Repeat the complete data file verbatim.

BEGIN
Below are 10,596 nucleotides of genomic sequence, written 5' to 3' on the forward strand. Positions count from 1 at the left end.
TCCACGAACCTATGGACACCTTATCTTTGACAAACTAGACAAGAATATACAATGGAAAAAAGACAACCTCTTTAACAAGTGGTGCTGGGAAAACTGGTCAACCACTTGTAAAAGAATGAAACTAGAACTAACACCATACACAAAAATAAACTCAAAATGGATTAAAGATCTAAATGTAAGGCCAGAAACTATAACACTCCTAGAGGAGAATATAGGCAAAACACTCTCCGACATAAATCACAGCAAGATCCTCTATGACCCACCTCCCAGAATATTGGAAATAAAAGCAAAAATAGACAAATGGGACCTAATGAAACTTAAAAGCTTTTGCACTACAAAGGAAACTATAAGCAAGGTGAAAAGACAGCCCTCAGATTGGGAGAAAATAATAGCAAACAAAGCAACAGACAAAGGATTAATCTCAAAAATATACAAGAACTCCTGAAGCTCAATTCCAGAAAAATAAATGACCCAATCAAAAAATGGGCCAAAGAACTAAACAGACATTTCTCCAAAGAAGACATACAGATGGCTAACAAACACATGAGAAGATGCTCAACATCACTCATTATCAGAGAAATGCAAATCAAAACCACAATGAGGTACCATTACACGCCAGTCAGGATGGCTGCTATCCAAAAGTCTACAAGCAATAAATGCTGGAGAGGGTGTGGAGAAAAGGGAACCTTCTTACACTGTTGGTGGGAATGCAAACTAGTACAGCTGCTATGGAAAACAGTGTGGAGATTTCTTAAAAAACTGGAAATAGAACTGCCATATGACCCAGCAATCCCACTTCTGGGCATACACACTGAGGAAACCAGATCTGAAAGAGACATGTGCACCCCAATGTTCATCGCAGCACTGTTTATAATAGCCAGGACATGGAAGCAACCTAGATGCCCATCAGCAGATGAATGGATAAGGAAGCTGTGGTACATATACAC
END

Below are 10,596 nucleotides of genomic sequence, written 5' to 3' on the forward strand. Positions count from 1 at the left end.
TCCACGAACCTATGGACACCTTATCTTTGACAAACTAGACAAGAATATACAATGGAAAAAAGACAACCTCTTTAACAAGTGGTGCTGGGAAAACTGGTCAACCACTTGTAAAAGAATGAAACTAGAACTAACACCATACACAAAAATAAACTCAAAATGGATTAAAGATCTAAATGTAAGGCCAGAAACTATAACACTCCTAGAGGAGAATATAGGCAAAACACTCTCCGACATAAATCACAGCAAGATCCTCTATGACCCACCTCCCAGAATATTGGAAATAAAAGCAAAAATAGACAAATGGGACCTAATGAAACTTAAAAGCTTTTGCACTACAAAGGAAACTATAAGCAAGGTGAAAAGACAGCCCTCAGATTGGGAGAAAATAATAGCAAACAAAGCAACAGACAAAGGATTAATCTCAAAAATATACAAGAACTCCTGAAGCTCAATTCCAGAAAAATAAATGACCCAATCAAAAAATGGGCCAAAGAACTAAACAGACATTTCTCCAAAGAAGACATACAGATGGCTAACAAACACATGAGAAGATGCTCAACATCACTCATTATCAGAGAAATGCAAATCAAAACCACAATGAGGTACCATTACACGCCAGTCAGGATGGCTGCTATCCAAAAGTCTACAAGCAATAAATGCTGGAGAGGGTGTGGAGAAAAGGGAACCTTCTTACACTGTTGGTGGGAATGCAAACTAGTACAGCTGCTATGGAAAACAGTGTGGAGATTTCTTAAAAAACTGGAAATAGAACTGCCATATGACCCAGCAATCCCACTTCTGGGCATACACACTGAGGAAACCAGATCTGAAAGAGACATGTGCACCCCAATGTTCATCGCAGCACTGTTTATAATAGCCAGGACATGGAAGCAACCTAGATGCCCATCAGCAGATGAATGGATAAGGAAGCTGTGGTACATATACAC